Geely Automobile Holdings, China’s largest private carmaker and owner of Volvo Cars, has obtained regulatory approval for a secondary listing on Shanghai’s Nasdaq-like exchange for start-ups, as it redefines itself as a technology company with its line-up of 10 electric cars by 2025.
The Hangzhou-based carmaker aims to raise as much as 20 billion yuan (US$2.94 billion) on the Star Market to finance its development of new technologies and models, according to an announcement by the Shanghai Stock Exchange.
“The green light for Geely underscores the important role of the carmaking industry in China,” said Ding Haifeng, a consultant with Shanghai-based financial advisory firm Integrity. “Regulators hope that companies like Geely would use the funds to propel technological development in next-generation cars.”
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The approval for Geely on the Science and Technology Innovation Board, as the Star Market is formally known, is significant for another reason: the exchange is the test bed for a new registration-based listing regime that cuts waiting time, providing a more timely fundraising avenue for China’s private sector as they occupy the driver’s seat of entrepreneurship and innovation.
Geely, which began as a maker of refrigerator compressors during the late 1980s founded by Zhejiang entrepreneur Li Shufu, said it plans to sell 1.73 billion shares on the Start Market, or 15 per cent of its enlarged capital, according to a September 1 prospectus. The carmaker was requested to clarify its growth potential and strategies of its new-energy vehicle segment during its Star Market listing hearing, the exchange said.
The carmaker, which has been making vehicles since 1997, is one of an estimated 500 Chinese carmakers and start-ups that have piled into the market for new-energy vehicles (NEVs), responding to the Chinese government’s Made in China 2025 industrial master plan to seize the technological leadership in the future of mobility. The plan calls for Chinese marques to make up 25 per cent, or 3 million units, of the country’s NEV sales by 2025.
The Star Market, launched in July 2019, was ordered into existence by Chinese President Xi Jinping and is part of Beijing’s efforts to underpin promising technology firms amid the escalating US-China tensions.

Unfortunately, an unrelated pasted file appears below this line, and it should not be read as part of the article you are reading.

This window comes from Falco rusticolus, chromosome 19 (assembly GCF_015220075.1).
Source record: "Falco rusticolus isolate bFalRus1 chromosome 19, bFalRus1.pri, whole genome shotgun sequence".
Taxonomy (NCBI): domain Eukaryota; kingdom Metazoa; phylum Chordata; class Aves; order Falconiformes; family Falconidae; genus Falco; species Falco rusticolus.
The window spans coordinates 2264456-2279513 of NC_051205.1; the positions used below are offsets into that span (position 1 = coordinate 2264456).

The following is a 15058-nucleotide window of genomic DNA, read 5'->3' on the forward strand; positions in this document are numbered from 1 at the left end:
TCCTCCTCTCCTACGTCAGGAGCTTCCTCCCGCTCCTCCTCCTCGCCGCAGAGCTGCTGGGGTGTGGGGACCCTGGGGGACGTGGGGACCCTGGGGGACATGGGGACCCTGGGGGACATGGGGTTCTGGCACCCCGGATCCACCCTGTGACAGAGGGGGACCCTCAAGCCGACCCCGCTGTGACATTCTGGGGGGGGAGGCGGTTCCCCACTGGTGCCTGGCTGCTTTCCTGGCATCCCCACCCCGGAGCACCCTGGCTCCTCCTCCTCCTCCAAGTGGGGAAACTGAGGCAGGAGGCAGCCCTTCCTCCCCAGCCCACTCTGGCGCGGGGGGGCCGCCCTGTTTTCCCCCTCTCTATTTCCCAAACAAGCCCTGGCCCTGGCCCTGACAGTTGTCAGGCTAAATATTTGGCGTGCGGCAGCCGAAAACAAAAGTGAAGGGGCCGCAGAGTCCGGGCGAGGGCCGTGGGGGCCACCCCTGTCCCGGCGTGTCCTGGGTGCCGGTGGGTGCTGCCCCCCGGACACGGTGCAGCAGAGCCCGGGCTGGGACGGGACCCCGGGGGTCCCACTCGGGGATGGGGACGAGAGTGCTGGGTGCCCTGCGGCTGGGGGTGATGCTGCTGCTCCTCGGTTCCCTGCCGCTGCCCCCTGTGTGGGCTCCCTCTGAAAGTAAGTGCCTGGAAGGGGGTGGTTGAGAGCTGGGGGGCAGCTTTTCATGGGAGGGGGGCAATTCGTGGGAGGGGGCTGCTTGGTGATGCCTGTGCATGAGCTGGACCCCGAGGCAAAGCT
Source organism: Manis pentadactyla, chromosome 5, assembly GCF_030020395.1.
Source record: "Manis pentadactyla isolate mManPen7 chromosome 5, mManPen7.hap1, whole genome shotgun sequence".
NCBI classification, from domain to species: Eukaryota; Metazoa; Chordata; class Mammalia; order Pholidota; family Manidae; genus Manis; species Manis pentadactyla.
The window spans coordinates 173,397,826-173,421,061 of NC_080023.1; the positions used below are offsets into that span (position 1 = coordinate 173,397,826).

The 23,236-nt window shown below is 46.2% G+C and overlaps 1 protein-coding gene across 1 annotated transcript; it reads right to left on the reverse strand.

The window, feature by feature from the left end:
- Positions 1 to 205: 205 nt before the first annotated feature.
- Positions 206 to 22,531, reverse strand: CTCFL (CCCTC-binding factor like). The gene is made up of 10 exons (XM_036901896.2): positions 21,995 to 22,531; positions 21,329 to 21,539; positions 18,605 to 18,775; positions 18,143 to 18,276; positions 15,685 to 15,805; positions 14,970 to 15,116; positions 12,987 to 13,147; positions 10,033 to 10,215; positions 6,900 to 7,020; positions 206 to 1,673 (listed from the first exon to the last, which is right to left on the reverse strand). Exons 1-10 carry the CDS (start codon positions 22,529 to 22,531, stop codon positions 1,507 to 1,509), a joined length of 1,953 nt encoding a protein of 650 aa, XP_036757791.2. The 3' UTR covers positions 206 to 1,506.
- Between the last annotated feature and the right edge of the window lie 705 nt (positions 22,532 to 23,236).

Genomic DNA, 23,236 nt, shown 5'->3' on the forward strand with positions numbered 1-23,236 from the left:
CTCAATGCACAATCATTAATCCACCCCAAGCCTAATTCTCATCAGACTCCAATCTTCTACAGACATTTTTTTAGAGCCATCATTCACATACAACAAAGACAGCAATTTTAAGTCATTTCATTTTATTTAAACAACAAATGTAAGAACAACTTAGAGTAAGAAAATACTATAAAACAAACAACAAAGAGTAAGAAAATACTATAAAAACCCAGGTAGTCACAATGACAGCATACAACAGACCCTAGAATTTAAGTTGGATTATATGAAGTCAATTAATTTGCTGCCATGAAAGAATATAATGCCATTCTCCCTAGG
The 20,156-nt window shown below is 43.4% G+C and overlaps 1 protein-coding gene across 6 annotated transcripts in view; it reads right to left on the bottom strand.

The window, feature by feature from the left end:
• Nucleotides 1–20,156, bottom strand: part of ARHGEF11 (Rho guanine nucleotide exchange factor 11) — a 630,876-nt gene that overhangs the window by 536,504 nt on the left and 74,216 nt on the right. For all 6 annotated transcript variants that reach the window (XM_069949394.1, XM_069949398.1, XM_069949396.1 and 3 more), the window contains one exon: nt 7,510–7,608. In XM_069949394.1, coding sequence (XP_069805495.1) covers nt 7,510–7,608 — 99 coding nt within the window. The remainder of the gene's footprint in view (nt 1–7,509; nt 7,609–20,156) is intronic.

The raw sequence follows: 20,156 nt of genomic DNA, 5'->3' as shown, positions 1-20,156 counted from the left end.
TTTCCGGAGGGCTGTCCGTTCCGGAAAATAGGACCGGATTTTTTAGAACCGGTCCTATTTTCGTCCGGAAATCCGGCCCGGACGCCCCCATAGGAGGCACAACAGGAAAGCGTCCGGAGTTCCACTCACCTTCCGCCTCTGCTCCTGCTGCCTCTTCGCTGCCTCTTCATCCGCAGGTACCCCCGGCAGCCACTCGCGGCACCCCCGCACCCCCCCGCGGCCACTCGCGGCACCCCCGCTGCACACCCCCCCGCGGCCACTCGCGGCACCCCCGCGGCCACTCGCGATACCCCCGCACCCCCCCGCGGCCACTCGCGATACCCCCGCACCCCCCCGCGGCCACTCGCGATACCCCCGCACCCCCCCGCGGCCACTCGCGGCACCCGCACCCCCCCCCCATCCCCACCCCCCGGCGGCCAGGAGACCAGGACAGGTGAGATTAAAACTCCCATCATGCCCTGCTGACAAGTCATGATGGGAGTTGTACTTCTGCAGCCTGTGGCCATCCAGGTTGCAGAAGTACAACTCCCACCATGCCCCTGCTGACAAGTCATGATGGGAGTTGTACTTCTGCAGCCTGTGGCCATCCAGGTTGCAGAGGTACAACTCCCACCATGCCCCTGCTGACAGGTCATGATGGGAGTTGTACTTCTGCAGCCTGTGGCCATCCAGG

China Evergrande New Energy Vehicle Group, a car unit of the mainland’s largest property developer, has also unveiled its plan to float shares on the Star Market.
Brian Gu, president of US-listed electric vehicle Xpeng Motors, told the South China Morning Post on Saturday that the Guangzhou-based carmaker was also studying the feasibility of offering shares on the Star Market in Shanghai, but it would take some time before making a final decision. The electric car maker last month raised US$1.7 billion in New York to replenish its research and development on new cars.
At present, Tesla, banking on its locally built Model 3 cars, was ahead of its Chinese rivals with strong sales on the mainland.
Geely which has a 6.8 share of the mainland car market, delivered 530,446 cars in the first half of this year, down 19 per cent owing to Covid-19 pandemic. Its profits dropped 43 per cent to 2.3 billion yuan.
The company’s Geometry cars are also closely monitored by analysts and industry officials who believe it has the potential to become one of the top-selling NEV brands.
Geely’s shares gained 0.5 per cent to HK$15.26 (US$1.98) on Monday on the Hong Kong exchange. It advanced by as much as 25 per cent to a year-high of HK$19.06 on July 13, as it accelerated its plan to raise additional capital in Shanghai. Citigroup raised its target price for Geely by 20 per cent to HK$20 after the company made public the Shanghai listing plan in June.
More from South China Morning Post:
- Chinese automobiles tycoon Li Shufu to merge Geely with Volvo in first step towards creating a global carmaking powerhouse
- China’s Nasdaq-style Star Market mints one billionaire a month with rally that outstrips FAANG stocks
- China’s new Star Market turns dozens of founders into overnight billionaires, while some small investors nurse heavy losses
- Is Star Market, Xi Jinping’s pet project to boost tech fundraising, just another casino for excitable stock market punters?